your fresh new GWT user interface is ready, it works great with GWTShell’s internal Tomcat and with server-side stubs,
but as you compile and deploy it on your web-app there are problems.
But, wait, we have a debugger, is our state-of-the-art debugger,
integrated in our IDE and GWT can use it, if only you could run client
into the Shell and server side into your preferred development
We could deploy our web-app into the integrated Tomcat, but it’s not easy to do (and an hell to mantain)
and also can be that you don’t want (or you can’t) use Tomcat for your Web Application.
I think that everyone should do his work, so let’s Google Shell do
the client, and your application server run the server side code. It’s
not difficult, you only need to follow these few steps.
First thing do to it’s a little (I promise really little and only
one) change to your GWT code, so that the client will always use
absolute urls for your web-app, allowing us to use the ContextPath
without problems, whatever it’s the relative position of your Google
client inside your root context.
To do that we have to register this way the end-point of the remote service:
endpoint.setServiceEntryPoint( GWT.getModuleBaseURL()+"/myRemoteService" );
now we must also remember to change our servlet path inside the GWT module file (*.gwt.xml)
putting the complete service name at the top, in this case /mypackage.google.GWTClient:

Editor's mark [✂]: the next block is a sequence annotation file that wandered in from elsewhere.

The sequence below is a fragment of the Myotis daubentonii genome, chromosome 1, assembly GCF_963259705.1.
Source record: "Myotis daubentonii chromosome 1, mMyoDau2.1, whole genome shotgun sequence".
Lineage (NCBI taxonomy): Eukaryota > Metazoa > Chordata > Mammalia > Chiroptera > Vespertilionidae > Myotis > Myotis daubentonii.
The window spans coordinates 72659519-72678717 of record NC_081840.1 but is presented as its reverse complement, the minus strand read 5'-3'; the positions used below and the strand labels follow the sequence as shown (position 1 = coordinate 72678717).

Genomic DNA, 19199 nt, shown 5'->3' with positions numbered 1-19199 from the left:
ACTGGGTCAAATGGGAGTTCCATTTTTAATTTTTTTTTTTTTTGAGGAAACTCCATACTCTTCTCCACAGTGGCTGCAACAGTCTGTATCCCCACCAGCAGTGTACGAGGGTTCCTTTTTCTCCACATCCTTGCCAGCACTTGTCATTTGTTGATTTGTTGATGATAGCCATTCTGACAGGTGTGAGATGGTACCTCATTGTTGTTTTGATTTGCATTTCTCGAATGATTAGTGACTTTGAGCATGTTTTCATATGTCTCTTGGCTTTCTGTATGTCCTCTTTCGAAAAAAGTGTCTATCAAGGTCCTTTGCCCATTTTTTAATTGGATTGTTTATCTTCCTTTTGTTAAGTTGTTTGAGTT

<servlet path="/mypackage.google.GWTClient/myRemoteService" class="mypackage.google.server.MyRemoteServiceImpl"/>
No other change to your client side code, I promise again.
Now let’s start to modify the web-app to run our services. The first thing is to include in our WEB-INF/lib the gwt-user.jar.
Unfortunately the one supplied by Google doesn’t work, because it
includes the javax.servlet.* classes to simplify the automatic
generation of development projects.
We must strip that out (with an ANT Task obviously):
Now we can also add that to our IDE build-path.
Everything is ready to begin the configuration of our web-app,
beginning with the registration of the remote service inside web.xml,
remembering the module name we used in the *.gwt.xml file:
We don’t have yet finished, we must also “simulate” one of the call
implemented by GWTServlet, registering its path into web.xml and with
the help of a JSP::
gwt-hosted.jsp JSP it’s only a simple script with a row of scriptlet that export our web-app context to the GWT client::
We did it !!!!The good thing is that we don’t even have to “Compile” our
So we have together maximum flexibility on client-side project for our debugging purposes,
Could we be in a better position as web developer ?
Now some tips about GWT’s Shell:
Are we in debug mode or not ? The answer is yes, so we should
configure the Shell log to a more verbose level (if you have used
GWT.log in your code):
We should also disable the integrated Tomcat:
Also can be useful to open directly the Shell browser to our web-app
at startup, simply putting the http url as the last parameter of the
command line that start the Shell.
Well, together with much luck, we can try to switch the generation code to DETAILED:
Integrate Google Web Toolkit with Struts/Tiles
Ok, now everything it’s integrated with your web-application and